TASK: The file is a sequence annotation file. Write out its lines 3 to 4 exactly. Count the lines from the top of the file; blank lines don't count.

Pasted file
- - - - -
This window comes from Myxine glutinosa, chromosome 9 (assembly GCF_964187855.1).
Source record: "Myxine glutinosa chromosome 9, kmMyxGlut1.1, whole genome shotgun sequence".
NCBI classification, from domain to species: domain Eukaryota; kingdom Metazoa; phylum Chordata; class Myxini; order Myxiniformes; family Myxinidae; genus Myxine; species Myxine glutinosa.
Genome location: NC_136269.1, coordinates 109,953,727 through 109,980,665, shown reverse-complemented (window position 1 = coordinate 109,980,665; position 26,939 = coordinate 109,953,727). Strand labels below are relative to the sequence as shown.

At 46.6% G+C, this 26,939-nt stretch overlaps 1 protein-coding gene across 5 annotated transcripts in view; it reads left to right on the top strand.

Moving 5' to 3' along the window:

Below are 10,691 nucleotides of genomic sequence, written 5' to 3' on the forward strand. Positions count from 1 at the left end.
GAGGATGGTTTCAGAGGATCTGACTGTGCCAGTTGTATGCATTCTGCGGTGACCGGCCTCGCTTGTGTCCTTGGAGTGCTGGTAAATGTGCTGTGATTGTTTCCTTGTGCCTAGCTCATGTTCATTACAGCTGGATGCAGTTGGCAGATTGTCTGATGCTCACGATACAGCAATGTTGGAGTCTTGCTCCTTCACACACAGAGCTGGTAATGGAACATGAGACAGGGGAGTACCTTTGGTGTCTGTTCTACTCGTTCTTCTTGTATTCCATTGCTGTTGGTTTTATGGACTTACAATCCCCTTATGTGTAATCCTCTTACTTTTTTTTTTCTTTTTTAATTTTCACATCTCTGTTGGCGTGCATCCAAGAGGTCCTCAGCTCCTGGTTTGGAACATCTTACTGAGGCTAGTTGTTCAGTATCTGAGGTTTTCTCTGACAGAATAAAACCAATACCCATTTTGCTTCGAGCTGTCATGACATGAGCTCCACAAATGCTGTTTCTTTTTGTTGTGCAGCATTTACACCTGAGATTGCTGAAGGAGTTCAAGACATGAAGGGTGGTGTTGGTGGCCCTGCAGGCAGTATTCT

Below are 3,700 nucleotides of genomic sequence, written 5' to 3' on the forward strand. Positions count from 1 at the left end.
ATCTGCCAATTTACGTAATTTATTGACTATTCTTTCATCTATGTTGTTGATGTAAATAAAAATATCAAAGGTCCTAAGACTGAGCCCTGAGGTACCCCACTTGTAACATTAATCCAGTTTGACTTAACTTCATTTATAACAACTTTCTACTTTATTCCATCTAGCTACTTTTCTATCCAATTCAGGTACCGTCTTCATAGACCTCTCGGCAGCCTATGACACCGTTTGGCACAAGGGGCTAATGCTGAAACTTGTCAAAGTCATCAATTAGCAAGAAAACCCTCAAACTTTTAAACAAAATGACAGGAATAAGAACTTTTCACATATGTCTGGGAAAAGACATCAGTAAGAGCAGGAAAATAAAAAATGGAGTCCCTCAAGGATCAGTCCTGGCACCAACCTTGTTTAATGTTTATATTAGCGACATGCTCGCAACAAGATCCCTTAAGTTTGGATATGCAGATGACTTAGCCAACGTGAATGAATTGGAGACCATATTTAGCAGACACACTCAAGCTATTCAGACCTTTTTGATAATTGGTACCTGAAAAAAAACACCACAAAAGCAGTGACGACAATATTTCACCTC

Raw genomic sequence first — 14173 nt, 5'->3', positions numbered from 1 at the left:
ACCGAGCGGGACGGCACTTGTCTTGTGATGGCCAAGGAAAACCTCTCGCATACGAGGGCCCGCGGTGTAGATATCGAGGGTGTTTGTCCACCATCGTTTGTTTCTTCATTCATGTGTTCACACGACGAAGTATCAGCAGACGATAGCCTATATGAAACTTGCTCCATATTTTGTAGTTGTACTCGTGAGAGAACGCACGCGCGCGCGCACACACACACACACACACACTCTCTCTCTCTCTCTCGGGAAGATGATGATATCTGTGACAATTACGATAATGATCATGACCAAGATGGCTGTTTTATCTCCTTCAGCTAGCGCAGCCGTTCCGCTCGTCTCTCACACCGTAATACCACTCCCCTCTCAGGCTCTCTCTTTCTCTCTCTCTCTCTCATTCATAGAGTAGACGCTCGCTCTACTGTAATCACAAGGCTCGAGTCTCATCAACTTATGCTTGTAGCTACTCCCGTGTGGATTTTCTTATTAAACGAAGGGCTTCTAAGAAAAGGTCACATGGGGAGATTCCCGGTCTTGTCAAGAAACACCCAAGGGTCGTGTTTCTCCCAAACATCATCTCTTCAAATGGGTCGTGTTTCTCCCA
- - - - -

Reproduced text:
NCBI classification, from domain to species: domain Eukaryota; kingdom Metazoa; phylum Chordata; class Myxini; order Myxiniformes; family Myxinidae; genus Myxine; species Myxine glutinosa.
Genome location: NC_136269.1, coordinates 109,953,727 through 109,980,665, shown reverse-complemented (window position 1 = coordinate 109,980,665; position 26,939 = coordinate 109,953,727). Strand labels below are relative to the sequence as shown.